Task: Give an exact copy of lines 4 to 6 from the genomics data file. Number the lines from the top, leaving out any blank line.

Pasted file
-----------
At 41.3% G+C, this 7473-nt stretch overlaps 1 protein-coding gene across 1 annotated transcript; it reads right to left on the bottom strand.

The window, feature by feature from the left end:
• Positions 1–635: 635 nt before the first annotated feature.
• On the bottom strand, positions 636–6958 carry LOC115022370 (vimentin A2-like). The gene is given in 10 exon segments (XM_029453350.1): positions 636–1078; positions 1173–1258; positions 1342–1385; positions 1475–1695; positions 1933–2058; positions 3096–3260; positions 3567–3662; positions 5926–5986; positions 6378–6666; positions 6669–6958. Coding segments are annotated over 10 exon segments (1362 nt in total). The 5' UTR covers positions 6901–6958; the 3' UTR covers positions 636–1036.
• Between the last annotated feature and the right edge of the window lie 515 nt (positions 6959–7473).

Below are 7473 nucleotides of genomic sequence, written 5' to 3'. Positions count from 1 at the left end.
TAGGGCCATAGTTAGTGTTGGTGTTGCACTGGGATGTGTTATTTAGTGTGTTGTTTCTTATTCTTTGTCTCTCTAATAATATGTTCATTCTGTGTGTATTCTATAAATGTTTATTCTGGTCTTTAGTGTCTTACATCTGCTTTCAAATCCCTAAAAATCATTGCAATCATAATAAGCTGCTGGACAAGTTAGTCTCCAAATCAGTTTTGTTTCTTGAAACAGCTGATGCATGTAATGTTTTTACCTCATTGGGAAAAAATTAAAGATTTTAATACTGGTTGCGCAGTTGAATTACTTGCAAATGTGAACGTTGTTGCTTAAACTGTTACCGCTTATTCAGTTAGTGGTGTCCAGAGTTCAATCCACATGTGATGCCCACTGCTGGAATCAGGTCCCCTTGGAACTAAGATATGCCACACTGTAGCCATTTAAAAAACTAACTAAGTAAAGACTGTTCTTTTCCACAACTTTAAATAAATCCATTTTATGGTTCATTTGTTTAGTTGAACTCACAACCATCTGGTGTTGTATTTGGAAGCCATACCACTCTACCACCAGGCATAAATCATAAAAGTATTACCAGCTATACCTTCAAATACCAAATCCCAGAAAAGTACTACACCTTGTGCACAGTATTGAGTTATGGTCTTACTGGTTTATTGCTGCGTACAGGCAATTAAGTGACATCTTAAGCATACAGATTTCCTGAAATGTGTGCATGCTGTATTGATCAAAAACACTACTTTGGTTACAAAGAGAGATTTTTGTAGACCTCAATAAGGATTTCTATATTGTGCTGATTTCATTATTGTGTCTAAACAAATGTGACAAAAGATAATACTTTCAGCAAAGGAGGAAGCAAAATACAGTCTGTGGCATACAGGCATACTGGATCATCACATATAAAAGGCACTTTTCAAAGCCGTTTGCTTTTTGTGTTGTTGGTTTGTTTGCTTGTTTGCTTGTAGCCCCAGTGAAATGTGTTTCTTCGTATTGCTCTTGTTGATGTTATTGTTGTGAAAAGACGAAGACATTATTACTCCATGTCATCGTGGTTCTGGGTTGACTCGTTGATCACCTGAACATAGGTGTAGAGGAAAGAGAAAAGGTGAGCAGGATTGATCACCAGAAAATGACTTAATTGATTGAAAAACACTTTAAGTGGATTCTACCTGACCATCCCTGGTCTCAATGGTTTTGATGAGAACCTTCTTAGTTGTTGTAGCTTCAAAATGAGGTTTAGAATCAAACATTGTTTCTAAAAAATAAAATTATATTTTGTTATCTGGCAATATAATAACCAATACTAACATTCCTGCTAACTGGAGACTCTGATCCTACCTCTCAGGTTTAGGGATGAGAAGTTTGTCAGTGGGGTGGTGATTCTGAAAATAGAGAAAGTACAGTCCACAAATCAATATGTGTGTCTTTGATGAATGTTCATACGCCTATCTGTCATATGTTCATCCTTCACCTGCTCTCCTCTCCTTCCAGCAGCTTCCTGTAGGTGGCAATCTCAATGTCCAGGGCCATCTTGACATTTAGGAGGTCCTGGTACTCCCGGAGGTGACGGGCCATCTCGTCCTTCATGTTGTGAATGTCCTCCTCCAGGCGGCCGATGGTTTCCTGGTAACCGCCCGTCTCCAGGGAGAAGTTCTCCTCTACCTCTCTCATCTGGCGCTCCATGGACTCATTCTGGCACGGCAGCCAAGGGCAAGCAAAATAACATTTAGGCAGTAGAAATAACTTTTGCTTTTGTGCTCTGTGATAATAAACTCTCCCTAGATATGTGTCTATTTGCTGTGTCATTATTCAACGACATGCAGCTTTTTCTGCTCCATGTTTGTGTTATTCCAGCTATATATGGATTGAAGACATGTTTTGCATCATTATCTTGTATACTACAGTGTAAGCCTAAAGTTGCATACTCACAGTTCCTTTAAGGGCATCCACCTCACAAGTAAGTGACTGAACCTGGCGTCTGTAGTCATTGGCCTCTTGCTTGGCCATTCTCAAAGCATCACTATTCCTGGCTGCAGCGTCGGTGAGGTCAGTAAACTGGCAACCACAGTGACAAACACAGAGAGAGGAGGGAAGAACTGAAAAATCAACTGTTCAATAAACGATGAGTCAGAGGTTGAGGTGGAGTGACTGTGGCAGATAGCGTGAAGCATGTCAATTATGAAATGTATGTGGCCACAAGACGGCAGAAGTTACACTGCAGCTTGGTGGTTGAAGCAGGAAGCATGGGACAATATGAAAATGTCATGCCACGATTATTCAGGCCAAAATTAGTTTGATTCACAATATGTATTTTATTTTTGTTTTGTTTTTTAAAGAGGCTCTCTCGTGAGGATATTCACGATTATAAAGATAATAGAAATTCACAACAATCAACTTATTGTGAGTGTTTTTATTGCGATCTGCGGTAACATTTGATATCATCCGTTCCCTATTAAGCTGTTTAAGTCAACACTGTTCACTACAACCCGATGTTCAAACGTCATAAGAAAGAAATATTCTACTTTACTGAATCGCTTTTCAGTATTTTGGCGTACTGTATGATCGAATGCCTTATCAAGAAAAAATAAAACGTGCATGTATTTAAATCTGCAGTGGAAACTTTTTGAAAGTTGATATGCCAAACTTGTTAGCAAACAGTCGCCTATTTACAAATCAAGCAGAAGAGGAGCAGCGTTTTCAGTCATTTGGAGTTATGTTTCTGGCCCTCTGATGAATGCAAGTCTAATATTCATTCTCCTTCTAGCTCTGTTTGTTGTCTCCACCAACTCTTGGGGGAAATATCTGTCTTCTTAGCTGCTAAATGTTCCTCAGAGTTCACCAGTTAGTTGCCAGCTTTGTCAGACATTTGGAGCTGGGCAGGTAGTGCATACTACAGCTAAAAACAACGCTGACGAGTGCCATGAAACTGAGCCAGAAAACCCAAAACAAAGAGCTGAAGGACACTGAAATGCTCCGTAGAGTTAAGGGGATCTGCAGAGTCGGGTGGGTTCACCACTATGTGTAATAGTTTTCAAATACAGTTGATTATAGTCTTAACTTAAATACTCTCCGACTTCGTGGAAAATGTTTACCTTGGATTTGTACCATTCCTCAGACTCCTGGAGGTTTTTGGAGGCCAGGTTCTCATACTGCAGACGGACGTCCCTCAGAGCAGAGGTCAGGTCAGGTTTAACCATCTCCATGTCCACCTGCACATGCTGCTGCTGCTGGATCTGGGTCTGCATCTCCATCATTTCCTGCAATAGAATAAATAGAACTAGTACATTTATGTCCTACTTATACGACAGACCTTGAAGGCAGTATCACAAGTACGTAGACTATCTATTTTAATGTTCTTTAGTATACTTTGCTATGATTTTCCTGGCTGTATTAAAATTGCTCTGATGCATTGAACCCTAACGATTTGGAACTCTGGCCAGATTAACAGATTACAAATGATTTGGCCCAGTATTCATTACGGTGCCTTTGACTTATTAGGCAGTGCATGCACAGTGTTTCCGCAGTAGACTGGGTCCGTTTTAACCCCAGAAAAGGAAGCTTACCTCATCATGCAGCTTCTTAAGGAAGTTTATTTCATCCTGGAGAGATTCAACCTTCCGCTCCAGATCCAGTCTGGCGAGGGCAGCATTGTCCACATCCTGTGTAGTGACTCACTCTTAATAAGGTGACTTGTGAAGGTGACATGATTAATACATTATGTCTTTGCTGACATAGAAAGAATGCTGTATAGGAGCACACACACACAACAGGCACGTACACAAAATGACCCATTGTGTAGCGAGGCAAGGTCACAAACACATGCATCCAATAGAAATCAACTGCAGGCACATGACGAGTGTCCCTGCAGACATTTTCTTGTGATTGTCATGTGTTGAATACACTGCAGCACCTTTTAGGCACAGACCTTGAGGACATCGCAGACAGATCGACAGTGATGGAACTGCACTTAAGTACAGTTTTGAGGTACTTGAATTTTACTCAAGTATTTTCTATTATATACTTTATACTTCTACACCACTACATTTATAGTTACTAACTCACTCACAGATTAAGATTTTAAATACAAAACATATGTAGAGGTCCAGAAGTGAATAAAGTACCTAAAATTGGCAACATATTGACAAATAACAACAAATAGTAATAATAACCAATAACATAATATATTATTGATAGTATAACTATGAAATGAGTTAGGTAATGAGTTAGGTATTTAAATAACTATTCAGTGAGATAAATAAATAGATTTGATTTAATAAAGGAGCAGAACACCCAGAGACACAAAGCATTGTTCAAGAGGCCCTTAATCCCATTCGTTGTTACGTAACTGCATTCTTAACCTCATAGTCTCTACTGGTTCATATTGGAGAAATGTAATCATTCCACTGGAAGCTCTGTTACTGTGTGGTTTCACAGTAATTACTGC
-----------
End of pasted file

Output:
• On the bottom strand, positions 636–6958 carry LOC115022370 (vimentin A2-like). The gene is given in 10 exon segments (XM_029453350.1): positions 636–1078; positions 1173–1258; positions 1342–1385; positions 1475–1695; positions 1933–2058; positions 3096–3260; positions 3567–3662; positions 5926–5986; positions 6378–6666; positions 6669–6958. Coding segments are annotated over 10 exon segments (1362 nt in total). The 5' UTR covers positions 6901–6958; the 3' UTR covers positions 636–1036.
• Between the last annotated feature and the right edge of the window lie 515 nt (positions 6959–7473).

Below are 7473 nucleotides of genomic sequence, written 5' to 3'. Positions count from 1 at the left end.